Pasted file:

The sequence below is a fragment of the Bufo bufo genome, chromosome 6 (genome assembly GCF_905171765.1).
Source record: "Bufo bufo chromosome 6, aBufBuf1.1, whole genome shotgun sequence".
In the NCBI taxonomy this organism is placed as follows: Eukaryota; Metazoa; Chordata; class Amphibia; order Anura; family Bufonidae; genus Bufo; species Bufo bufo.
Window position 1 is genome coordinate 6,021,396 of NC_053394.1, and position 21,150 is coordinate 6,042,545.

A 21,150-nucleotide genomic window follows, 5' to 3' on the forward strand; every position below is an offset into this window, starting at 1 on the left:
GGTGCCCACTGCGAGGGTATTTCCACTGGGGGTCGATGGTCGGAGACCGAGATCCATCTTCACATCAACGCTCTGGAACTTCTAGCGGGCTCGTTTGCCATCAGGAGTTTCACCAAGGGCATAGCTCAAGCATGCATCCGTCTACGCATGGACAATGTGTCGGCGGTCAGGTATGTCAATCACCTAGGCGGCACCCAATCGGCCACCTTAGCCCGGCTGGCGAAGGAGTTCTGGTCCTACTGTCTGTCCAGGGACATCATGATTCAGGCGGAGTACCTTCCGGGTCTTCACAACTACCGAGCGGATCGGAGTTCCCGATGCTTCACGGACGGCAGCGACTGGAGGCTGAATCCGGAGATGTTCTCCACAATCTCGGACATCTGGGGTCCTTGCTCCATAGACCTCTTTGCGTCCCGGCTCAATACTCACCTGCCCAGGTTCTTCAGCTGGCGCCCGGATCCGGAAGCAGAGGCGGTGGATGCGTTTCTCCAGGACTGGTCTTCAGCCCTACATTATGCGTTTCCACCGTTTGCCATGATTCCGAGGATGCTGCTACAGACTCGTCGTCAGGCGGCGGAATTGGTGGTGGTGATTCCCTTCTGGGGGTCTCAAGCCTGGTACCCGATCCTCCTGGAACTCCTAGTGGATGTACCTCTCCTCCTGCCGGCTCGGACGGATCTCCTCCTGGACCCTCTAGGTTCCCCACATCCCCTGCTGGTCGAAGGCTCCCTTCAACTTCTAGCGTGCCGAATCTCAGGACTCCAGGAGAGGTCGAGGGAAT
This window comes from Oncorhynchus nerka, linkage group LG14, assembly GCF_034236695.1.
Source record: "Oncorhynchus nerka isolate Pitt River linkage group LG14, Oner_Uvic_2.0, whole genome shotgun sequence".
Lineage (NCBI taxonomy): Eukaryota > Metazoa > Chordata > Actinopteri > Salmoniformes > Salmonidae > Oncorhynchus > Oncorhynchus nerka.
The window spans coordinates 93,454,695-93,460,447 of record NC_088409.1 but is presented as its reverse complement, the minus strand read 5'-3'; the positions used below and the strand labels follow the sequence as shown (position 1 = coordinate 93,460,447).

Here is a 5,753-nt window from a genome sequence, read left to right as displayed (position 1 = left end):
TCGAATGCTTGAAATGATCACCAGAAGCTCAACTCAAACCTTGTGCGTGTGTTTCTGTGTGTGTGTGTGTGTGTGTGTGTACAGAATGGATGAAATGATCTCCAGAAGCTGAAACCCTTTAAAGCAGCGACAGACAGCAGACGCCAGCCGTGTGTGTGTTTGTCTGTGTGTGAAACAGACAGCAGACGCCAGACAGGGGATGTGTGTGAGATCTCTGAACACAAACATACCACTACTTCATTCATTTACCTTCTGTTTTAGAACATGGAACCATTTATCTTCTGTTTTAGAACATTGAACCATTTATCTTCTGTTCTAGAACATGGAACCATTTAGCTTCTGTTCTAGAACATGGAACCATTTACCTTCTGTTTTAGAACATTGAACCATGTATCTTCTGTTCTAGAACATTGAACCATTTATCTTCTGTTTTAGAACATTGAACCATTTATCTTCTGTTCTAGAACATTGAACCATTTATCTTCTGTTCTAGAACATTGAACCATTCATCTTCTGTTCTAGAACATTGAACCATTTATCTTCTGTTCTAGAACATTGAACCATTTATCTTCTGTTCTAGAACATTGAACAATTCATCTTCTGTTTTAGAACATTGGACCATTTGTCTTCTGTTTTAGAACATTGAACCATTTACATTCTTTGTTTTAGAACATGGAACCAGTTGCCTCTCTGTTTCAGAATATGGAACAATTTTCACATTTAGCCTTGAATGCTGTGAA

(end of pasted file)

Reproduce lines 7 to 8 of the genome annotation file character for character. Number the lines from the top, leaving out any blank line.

This window comes from Oncorhynchus nerka, linkage group LG14, assembly GCF_034236695.1.
Source record: "Oncorhynchus nerka isolate Pitt River linkage group LG14, Oner_Uvic_2.0, whole genome shotgun sequence".